It is heartening to see a flurry of activity in India in the field of space. The public and private sectors are both energised, especially to make a mark in the next 25 years as India proceeds to its 100 years of independence from British rule. Academia and think tanks seem to have taken the cue that it is no more the conventional era; the winds of change are blowing, and transformations need fresh solutions.
Seminars, studies, closed-door sessions and consultations are propelling the nation in the space domain as never before. The governmenets intent is clearly visible – to become a leading space faring and space technology empowered nation. Resultantly, the mentors and the mentees are rapidly striding to be the preferred partners in the world of space technology and its applications.
The recently held Indian Space Congress 2022, in New Delhi from 26-28 October 2022, was one such notable initiative. The span of coverage had multiple stakeholders from India and abroad. The event attracted the experienced and the youth who mutually benefited from each other’s strengths to provide a winning solution to a growing nation like India. A carefully chosen cross-section of scientists, ministers, bureaucrats, diplomats, legal luminaries, defence experts, students, professors, investors, business tycoons, corporates, Micro, Small and Medium Enterprises (MSMEs) and start-ups were put together to brainstorm on multiple issues which are vital for India’s growth and security by harnessing space technology.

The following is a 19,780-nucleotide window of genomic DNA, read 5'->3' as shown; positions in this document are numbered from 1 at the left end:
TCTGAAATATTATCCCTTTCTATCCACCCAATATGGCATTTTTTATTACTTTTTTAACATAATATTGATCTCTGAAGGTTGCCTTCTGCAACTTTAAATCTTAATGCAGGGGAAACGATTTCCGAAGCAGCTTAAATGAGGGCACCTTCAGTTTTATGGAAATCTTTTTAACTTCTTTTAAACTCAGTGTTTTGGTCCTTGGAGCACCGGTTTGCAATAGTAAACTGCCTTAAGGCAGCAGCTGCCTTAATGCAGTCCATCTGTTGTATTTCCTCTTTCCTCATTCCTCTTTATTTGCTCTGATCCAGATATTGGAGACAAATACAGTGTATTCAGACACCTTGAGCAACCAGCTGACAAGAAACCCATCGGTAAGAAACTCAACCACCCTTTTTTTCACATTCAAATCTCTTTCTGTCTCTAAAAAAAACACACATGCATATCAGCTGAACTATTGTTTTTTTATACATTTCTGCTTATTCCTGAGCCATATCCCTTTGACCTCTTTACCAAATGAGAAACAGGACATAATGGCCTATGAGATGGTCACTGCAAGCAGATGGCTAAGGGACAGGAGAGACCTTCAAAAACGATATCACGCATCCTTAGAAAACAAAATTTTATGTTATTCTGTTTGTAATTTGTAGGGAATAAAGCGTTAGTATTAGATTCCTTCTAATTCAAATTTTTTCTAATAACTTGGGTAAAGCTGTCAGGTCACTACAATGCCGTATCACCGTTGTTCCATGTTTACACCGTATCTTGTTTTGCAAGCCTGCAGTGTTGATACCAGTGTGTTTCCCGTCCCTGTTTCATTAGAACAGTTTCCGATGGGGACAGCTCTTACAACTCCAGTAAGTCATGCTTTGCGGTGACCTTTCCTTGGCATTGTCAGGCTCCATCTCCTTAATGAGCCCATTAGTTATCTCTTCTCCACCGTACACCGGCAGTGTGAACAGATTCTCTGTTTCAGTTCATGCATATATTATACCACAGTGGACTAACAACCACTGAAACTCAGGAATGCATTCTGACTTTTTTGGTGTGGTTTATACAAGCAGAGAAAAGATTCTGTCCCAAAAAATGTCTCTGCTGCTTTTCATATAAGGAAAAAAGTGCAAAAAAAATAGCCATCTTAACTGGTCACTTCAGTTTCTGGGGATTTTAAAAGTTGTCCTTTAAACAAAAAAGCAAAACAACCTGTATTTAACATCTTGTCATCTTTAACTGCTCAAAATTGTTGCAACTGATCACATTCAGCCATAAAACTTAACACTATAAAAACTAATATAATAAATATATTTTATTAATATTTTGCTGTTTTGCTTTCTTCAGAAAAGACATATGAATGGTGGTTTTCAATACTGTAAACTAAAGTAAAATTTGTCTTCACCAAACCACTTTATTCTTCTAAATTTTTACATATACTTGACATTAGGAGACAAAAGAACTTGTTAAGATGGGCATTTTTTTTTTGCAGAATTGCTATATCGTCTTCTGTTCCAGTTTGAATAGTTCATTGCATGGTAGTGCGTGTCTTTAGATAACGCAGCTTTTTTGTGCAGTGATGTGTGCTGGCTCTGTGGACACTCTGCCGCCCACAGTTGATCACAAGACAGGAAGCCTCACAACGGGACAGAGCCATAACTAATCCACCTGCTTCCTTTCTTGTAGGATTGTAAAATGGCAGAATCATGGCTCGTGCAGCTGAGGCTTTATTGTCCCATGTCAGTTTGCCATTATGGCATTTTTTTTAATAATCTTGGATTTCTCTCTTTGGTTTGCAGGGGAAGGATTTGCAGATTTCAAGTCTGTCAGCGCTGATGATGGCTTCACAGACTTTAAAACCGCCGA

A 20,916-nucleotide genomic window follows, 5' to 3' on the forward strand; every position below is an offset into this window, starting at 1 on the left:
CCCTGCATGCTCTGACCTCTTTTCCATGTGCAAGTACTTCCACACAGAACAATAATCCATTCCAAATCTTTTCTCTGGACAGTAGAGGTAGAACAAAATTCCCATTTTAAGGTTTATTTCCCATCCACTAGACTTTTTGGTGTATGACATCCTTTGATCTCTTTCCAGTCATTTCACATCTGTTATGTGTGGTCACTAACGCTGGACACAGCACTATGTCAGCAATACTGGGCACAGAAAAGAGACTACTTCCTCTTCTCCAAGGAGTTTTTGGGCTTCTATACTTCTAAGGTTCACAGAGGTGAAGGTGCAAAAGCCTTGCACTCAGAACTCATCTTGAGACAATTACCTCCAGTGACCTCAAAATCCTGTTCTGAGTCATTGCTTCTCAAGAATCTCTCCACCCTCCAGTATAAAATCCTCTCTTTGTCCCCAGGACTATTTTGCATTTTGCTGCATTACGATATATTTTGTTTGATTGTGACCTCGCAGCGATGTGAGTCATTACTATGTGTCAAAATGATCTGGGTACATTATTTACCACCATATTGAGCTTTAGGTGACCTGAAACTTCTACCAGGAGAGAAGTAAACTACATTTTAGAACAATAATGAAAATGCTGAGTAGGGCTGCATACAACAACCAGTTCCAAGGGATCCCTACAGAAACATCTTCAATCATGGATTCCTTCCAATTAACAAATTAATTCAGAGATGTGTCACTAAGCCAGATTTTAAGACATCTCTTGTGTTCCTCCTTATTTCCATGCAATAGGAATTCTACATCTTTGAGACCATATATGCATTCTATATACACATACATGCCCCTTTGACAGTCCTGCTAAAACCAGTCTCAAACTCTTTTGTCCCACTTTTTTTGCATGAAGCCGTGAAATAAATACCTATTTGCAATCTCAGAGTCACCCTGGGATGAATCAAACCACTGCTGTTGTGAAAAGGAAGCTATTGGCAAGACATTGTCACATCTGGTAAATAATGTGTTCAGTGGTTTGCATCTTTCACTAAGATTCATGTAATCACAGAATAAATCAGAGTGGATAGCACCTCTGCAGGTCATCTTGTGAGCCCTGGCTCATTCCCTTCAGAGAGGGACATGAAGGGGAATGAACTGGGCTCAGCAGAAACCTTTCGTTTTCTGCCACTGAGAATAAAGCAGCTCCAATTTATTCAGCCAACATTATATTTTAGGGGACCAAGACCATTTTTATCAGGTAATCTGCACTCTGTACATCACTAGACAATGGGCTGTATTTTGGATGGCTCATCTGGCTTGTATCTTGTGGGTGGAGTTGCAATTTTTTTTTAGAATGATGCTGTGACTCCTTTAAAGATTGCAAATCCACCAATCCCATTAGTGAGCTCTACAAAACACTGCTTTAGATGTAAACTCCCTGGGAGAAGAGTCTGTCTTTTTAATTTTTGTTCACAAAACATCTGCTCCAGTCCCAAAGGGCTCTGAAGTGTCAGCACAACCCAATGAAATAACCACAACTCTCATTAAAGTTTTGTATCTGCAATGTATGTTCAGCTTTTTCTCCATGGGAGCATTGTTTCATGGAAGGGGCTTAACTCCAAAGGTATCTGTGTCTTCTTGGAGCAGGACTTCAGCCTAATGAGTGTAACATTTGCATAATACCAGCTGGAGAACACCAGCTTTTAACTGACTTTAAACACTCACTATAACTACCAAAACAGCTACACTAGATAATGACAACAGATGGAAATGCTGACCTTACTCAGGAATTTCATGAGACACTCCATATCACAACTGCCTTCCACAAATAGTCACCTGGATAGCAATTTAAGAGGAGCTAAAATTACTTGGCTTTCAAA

The organisers did a yeoman’s service in nation-building which will be yet another milestone in a long but interesting journey of a common goal and a commitment for the next generation. Such initiatives and their follow-up will ensure India’s progression in the space domain and in space technology enabled domain by leapfrogging or by pole vaulting to reduce the existing differential between the already developed or other rapidly developing nations.
SIA India will go down in Indian space history as a major catalyst for the much-needed success in India’s aspirations for a bright future.
The article is authored by Lt Gen VG Khandare, PVSM, AVSM, SM, who is a military veteran who has been at the helm of defence space activities, including the future roadmap creation and crystal ball gazing for the promotion of national interests. The views in the article are his own and do not belong to any organisation, establishment or any government